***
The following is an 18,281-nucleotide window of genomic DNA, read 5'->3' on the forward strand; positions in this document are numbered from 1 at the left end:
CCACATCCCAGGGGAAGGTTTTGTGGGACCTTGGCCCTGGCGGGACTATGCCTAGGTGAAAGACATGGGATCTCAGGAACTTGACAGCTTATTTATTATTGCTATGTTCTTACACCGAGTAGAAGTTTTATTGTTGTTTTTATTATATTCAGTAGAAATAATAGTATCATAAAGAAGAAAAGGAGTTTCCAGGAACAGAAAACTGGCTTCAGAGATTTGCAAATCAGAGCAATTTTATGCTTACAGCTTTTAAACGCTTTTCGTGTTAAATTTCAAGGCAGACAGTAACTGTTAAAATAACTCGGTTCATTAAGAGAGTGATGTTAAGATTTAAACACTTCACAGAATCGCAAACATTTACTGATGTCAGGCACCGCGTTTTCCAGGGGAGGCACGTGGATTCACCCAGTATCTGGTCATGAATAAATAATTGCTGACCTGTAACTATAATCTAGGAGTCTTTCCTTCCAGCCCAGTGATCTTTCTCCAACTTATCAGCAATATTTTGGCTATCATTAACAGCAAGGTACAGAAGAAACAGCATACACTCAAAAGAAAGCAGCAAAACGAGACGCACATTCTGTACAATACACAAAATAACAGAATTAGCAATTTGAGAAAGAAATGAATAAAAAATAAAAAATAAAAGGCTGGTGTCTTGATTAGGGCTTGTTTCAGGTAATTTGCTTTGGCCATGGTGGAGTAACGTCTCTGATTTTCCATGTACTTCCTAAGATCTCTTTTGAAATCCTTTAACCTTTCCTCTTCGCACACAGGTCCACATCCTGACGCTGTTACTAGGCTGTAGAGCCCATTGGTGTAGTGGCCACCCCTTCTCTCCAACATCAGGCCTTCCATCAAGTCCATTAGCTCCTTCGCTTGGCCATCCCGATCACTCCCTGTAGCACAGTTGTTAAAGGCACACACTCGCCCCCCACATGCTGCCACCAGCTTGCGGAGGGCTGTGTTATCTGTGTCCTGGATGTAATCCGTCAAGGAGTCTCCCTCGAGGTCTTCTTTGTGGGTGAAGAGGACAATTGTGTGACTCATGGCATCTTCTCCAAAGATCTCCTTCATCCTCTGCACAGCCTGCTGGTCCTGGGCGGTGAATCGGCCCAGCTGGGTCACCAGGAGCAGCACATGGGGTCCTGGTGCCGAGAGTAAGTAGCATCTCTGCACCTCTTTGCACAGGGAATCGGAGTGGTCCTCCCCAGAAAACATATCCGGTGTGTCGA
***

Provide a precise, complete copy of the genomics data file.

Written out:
The following is an 18,281-nucleotide window of genomic DNA, read 5'->3' on the forward strand; positions in this document are numbered from 1 at the left end:
CCACATCCCAGGGGAAGGTTTTGTGGGACCTTGGCCCTGGCGGGACTATGCCTAGGTGAAAGACATGGGATCTCAGGAACTTGACAGCTTATTTATTATTGCTATGTTCTTACACCGAGTAGAAGTTTTATTGTTGTTTTTATTATATTCAGTAGAAATAATAGTATCATAAAGAAGAAAAGGAGTTTCCAGGAACAGAAAACTGGCTTCAGAGATTTGCAAATCAGAGCAATTTTATGCTTACAGCTTTTAAACGCTTTTCGTGTTAAATTTCAAGGCAGACAGTAACTGTTAAAATAACTCGGTTCATTAAGAGAGTGATGTTAAGATTTAAACACTTCACAGAATCGCAAACATTTACTGATGTCAGGCACCGCGTTTTCCAGGGGAGGCACGTGGATTCACCCAGTATCTGGTCATGAATAAATAATTGCTGACCTGTAACTATAATCTAGGAGTCTTTCCTTCCAGCCCAGTGATCTTTCTCCAACTTATCAGCAATATTTTGGCTATCATTAACAGCAAGGTACAGAAGAAACAGCATACACTCAAAAGAAAGCAGCAAAACGAGACGCACATTCTGTACAATACACAAAATAACAGAATTAGCAATTTGAGAAAGAAATGAATAAAAAATAAAAAATAAAAGGCTGGTGTCTTGATTAGGGCTTGTTTCAGGTAATTTGCTTTGGCCATGGTGGAGTAACGTCTCTGATTTTCCATGTACTTCCTAAGATCTCTTTTGAAATCCTTTAACCTTTCCTCTTCGCACACAGGTCCACATCCTGACGCTGTTACTAGGCTGTAGAGCCCATTGGTGTAGTGGCCACCCCTTCTCTCCAACATCAGGCCTTCCATCAAGTCCATTAGCTCCTTCGCTTGGCCATCCCGATCACTCCCTGTAGCACAGTTGTTAAAGGCACACACTCGCCCCCCACATGCTGCCACCAGCTTGCGGAGGGCTGTGTTATCTGTGTCCTGGATGTAATCCGTCAAGGAGTCTCCCTCGAGGTCTTCTTTGTGGGTGAAGAGGACAATTGTGTGACTCATGGCATCTTCTCCAAAGATCTCCTTCATCCTCTGCACAGCCTGCTGGTCCTGGGCGGTGAATCGGCCCAGCTGGGTCACCAGGAGCAGCACATGGGGTCCTGGTGCCGAGAGTAAGTAGCATCTCTGCACCTCTTTGCACAGGGAATCGGAGTGGTCCTCCCCAGAAAACATATCCGGTGTGTCGA